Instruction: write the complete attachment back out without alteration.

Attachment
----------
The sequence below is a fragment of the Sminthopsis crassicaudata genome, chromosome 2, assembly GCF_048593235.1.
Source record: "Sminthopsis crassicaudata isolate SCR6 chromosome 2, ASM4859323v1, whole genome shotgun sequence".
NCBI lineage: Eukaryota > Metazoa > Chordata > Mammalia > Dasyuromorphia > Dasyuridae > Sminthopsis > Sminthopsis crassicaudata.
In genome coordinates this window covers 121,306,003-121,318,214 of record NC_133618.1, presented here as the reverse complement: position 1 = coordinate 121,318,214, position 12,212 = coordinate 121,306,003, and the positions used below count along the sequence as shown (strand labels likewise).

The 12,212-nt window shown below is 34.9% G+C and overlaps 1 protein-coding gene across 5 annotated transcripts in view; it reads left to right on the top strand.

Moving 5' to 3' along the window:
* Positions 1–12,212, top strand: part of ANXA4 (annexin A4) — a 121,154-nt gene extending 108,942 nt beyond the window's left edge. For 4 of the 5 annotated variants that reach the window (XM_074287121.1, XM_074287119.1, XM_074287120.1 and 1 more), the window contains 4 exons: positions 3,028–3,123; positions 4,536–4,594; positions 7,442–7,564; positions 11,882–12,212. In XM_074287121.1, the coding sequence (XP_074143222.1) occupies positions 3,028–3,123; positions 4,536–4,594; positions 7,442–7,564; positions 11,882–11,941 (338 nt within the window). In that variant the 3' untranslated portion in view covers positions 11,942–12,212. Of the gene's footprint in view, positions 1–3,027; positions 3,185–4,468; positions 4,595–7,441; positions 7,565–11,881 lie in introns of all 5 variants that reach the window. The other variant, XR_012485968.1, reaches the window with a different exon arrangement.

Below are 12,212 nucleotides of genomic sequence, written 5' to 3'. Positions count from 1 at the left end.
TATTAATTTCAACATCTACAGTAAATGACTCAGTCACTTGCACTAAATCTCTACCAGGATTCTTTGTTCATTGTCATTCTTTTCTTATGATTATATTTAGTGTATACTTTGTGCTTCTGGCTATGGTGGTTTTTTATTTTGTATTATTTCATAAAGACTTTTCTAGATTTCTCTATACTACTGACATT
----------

The sequence below is a fragment of the Sminthopsis crassicaudata genome, chromosome 2, assembly GCF_048593235.1.
Source record: "Sminthopsis crassicaudata isolate SCR6 chromosome 2, ASM4859323v1, whole genome shotgun sequence".
NCBI lineage: Eukaryota > Metazoa > Chordata > Mammalia > Dasyuromorphia > Dasyuridae > Sminthopsis > Sminthopsis crassicaudata.
In genome coordinates this window covers 121,306,003-121,318,214 of record NC_133618.1, presented here as the reverse complement: position 1 = coordinate 121,318,214, position 12,212 = coordinate 121,306,003, and the positions used below count along the sequence as shown (strand labels likewise).

The 12,212-nt window shown below is 34.9% G+C and overlaps 1 protein-coding gene across 5 annotated transcripts in view; it reads left to right on the top strand.

Moving 5' to 3' along the window:
* Positions 1–12,212, top strand: part of ANXA4 (annexin A4) — a 121,154-nt gene extending 108,942 nt beyond the window's left edge. For 4 of the 5 annotated variants that reach the window (XM_074287121.1, XM_074287119.1, XM_074287120.1 and 1 more), the window contains 4 exons: positions 3,028–3,123; positions 4,536–4,594; positions 7,442–7,564; positions 11,882–12,212. In XM_074287121.1, the coding sequence (XP_074143222.1) occupies positions 3,028–3,123; positions 4,536–4,594; positions 7,442–7,564; positions 11,882–11,941 (338 nt within the window). In that variant the 3' untranslated portion in view covers positions 11,942–12,212. Of the gene's footprint in view, positions 1–3,027; positions 3,185–4,468; positions 4,595–7,441; positions 7,565–11,881 lie in introns of all 5 variants that reach the window. The other variant, XR_012485968.1, reaches the window with a different exon arrangement.

Below are 12,212 nucleotides of genomic sequence, written 5' to 3'. Positions count from 1 at the left end.
TATTAATTTCAACATCTACAGTAAATGACTCAGTCACTTGCACTAAATCTCTACCAGGATTCTTTGTTCATTGTCATTCTTTTCTTATGATTATATTTAGTGTATACTTTGTGCTTCTGGCTATGGTGGTTTTTTATTTTGTATTATTTCATAAAGACTTTTCTAGATTTCTCTATACTACTGACATT